At that point, we start to think, “hey, this isn’t just a “what-if” exercise about one event. It’s a whole ‘nother world!” And at that point, it begins to feel like science fiction.
The second way to reach this "science fiction" conclusion is along a similarly divergent path, but takes as its starting point many small, instead of one big, PODs. Here, multiple PODs happen in a cluster, or in sequence. They need not be very large events, but cumulatively derail “progress as we know it”. Columbus being spurned by the court of Spain, thus not funding his voyage of discovery1, followed by Pasteur (or peers) not discovering vaccines, followed by religious strictures that squelched democratic movements in Europe – hey, it could happen. What would an under- or late-developed America, unmanaged epidemic diseases and lingering monarchial systems portend in Europe? Many factors of change, no one of which might be weighty enough for a traditional alt history – but all in all, the end result is:
This is not the world as we ever imagined it would be.
The Science Fiction Tipping Point
In this manner, long-tail divergence violates several of the unspoken precepts of “mainstream” alternate history. There is one or (the longer the timeline) more PODs; key historical figures are likely to not exist, the father down the resulting timeline we go; the PON is distant from the event, and the precept that we should have an otherwise-unaltered, recognizable world is blown sky-high.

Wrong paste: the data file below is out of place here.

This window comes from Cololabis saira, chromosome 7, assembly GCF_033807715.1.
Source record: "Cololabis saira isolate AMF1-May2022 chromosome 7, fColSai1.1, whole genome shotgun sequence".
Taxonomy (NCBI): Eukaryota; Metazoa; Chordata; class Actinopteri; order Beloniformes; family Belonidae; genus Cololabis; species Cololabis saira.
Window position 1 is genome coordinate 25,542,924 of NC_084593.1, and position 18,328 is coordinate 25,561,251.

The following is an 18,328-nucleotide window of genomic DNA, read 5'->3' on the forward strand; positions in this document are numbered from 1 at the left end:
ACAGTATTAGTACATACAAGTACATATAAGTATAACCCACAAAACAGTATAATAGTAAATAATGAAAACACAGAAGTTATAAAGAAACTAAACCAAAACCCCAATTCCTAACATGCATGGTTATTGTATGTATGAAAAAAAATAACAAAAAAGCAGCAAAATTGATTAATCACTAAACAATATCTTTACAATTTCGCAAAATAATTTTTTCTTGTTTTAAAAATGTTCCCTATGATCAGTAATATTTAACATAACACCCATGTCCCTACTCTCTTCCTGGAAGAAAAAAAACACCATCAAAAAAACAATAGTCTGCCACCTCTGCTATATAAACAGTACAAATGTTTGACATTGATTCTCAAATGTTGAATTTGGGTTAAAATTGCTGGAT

The result can be a masterwork like Kim Stanley Robinson’s The Years of Rice and Salt. The book is a thought-provoking treatment of what kind of world might exist if the plague had wiped out Europe in the 14th century, and Muslim and Chinese cultures had become the dominant forces in the world instead. It covers a span from the 15th to the late 20th century, and has been praised for its evocation of cultures shaped by forces markedly other than our own western Judeo-Christian historical background.
What is noteworthy to me is that this book was widely adopted in specifically science fiction circles. It was regarded, yes, as an alternate history, but one of such “scope” – because of the timeline involved and provocative cultural questions raised – that it was somehow elevated out of the ranks of mere alt history and up to the level of winning the Locus Award for Best Science Fiction Novel in 2003, and being nominated for the Hugo, the Arthur C. Clarke, and the British Science Fiction awards in that same year.
The book was praised by reviewers as "epic science fiction" (the St. Louis Dispatch) and the product of "a scientifically informed imagination" (New York Times Book Review) - always important, and expected, in a work of science fiction. The moral here? Perhaps it is, “wander far enough afield in your chain of logical consequences, and even otherwise die-hard science fiction fans will enjoy your alt-history, deeming it to be science fiction instead.”
But that doesn’t make an alternate history not an alternate history. It just seems to cast it into the ballpark of wider appeal.
In my next post I’ll talk about another pathway into the realm of alternate history that is tricky to pull off in a convincing manner, and which also attracts the “science fiction” label like flies to honey.
1. World-shattering as the failure to discover America might seem to Americans, I would argue that this continent would simply be ‘discovered’ later, by someone not Columbus, and so its lack of discovery in the late 15th century might not be as world-altering as some would assert.
Deborah Teramis Christian is a science fiction and fantasy novelist with an alternate history work in progress. You can read more blog posts about this and related subjects at her website, Notes From the Lizard Lair.